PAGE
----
The career advisor
Q: I'm currently attending a major flight school in Florida. I'm scheduled to finish in January. It's no surprise the job market is starting to look bad with the gas prices the way they are. Not good news for a pilot like me who is going to have a $100,000 student loan to pay back after finishing school. My school is pushing me to get my CFI and stay to instruct. Is there a better way to further my career as a pilot without doing so? I know my time is low, but I really can't see myself as an instructor. I'm a single male in my 30s with no dependents, and I wouldn't even mind moving and flying out of the country. Any suggestions would be great. Thanks!--Matt
A: Matt, you are facing a dilemma that is being shared by hundreds of flight students caught in the training pipeline when oil prices began to skyrocket, forcing the industry to take drastic reduction measures.
Bear in mind that 2007 was a unique year. The airline recovery coupled with an outflow of retirees created opportunities for young, low-time professionals like we had never seen before. Airlines in particular were drafting CFIs out of schools and academies before the ink was dry on their CFI temporary airman certificates. Unfortunately what you are experiencing today is pretty much like it has always been before the 2007 boom.
Historically, very few airlines or flying businesses would talk with you unless you had the coveted 1,000 hours of total time. The premier companies, even some regional carriers, would stipulate 1,500 to 2,000 hours plus 500 hours of multiengine for new hires. It went like this: 1. Earn all of your ratings in about 250 to 300 hours. 2. Get a job as a CFI. 3. Pray that you would get beaucoup MEI time. 4. If the school has a charter department, you could start flying Senecas or even King Airs. 5. At about 1,000 hours, you started shopping around at the airlines or corporate operators. Ask anybody in the business over age 50 and you will see that's the way it was. The other route was the military.
With a slew of fine aviation academies and colleges, the new paradigm was simply this: Enroll; earn all of the certificates and ratings; flight instruct for awhile. After a few hundred hours, the institution shops your résumé around with its affiliate airlines and, voilà, you are on your way.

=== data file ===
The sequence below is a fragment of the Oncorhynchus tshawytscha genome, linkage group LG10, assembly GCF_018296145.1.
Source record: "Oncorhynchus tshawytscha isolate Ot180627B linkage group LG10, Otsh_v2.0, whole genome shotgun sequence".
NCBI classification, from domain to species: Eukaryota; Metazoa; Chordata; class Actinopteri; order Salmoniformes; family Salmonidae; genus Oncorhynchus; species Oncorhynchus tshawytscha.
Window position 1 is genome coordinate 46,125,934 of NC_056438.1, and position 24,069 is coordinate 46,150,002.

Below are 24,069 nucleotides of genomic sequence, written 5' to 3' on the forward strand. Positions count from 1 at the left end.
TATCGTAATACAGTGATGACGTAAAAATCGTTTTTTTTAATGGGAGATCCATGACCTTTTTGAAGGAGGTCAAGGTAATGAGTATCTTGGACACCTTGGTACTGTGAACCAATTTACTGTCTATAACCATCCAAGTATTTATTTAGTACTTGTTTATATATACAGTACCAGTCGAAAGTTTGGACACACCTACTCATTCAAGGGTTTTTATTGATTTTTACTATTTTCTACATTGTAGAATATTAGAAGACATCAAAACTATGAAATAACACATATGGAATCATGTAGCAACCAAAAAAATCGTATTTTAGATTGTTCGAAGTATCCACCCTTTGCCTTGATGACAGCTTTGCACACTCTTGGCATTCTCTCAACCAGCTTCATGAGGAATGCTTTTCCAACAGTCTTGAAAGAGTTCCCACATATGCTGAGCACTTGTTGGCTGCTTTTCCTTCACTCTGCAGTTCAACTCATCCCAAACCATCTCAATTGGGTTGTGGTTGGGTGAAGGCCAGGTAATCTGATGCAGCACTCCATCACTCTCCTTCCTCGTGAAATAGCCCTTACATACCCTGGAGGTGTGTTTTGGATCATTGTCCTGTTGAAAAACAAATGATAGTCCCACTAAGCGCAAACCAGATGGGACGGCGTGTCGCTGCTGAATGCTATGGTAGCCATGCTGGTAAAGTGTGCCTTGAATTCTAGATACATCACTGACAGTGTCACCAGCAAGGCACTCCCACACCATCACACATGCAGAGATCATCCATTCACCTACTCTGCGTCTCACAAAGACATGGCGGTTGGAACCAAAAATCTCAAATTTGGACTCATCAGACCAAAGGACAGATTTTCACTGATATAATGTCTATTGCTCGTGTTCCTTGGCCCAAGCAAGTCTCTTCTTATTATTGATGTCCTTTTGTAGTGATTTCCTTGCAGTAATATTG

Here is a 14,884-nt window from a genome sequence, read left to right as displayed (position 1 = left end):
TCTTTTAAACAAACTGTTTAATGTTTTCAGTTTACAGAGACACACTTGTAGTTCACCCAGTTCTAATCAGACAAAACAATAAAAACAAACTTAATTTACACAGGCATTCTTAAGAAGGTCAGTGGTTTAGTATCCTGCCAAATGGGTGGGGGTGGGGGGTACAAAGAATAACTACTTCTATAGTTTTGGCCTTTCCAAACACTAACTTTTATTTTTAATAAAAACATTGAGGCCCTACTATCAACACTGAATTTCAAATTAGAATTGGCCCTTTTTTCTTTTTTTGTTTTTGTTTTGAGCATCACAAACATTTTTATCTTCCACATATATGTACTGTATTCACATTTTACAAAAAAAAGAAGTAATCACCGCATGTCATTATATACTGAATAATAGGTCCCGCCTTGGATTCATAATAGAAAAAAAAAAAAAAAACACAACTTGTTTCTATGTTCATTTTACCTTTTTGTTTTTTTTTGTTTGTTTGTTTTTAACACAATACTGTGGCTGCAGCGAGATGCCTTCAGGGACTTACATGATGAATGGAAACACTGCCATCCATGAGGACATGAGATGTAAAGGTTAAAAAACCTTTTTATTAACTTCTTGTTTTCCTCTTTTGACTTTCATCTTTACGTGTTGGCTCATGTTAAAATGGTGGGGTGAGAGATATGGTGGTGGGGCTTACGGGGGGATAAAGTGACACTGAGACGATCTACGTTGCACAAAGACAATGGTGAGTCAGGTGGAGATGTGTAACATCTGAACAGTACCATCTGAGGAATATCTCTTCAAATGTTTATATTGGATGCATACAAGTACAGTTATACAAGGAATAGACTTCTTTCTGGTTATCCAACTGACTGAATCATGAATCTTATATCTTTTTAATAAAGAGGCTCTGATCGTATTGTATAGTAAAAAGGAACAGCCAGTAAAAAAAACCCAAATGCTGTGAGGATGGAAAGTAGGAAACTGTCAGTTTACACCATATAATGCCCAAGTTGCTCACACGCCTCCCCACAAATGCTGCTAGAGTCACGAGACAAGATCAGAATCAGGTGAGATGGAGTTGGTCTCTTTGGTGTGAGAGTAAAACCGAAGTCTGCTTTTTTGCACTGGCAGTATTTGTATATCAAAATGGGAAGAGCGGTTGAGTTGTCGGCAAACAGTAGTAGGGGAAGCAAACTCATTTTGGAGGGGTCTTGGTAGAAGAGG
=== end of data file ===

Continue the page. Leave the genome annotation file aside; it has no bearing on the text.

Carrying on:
Before you dismiss the idea of flight instructing for your academy, it is at least steady work, you're building time every day for the next hiring boom that will inevitably come, and you will be staying sharp. You may have to get a part-time job to service that whopping debt, but many have done it before you. Plus, many chief pilots were themselves CFIs and have a certain soft spot for instructors when hiring is competitive.
I am presuming that your academy is not shipping many graduates to its partner airlines right now. At least if you stay in the family, I suspect that it will attempt to take care of you and send your résumé up the line at the first opportunity.
It looks like we're pretty much back to the old days where you build up that logbook one line at a time from the right seat. And, from what I see, the airlines are ramping up their minimums again. At this moment, very few are still recruiting.
Send us your career question and we'll answer the best ones here. Sorry, but we are not able to provide individual responses. Wayne Phillips is an airline transport pilot with a Boeing 737 type rating. He is a B-737 instructor and operates the Airline Training Orientation Program in association with Continental Airlines. He is an aviation safety consultant in Michigan and speaker for the AOPA Air Safety Foundation.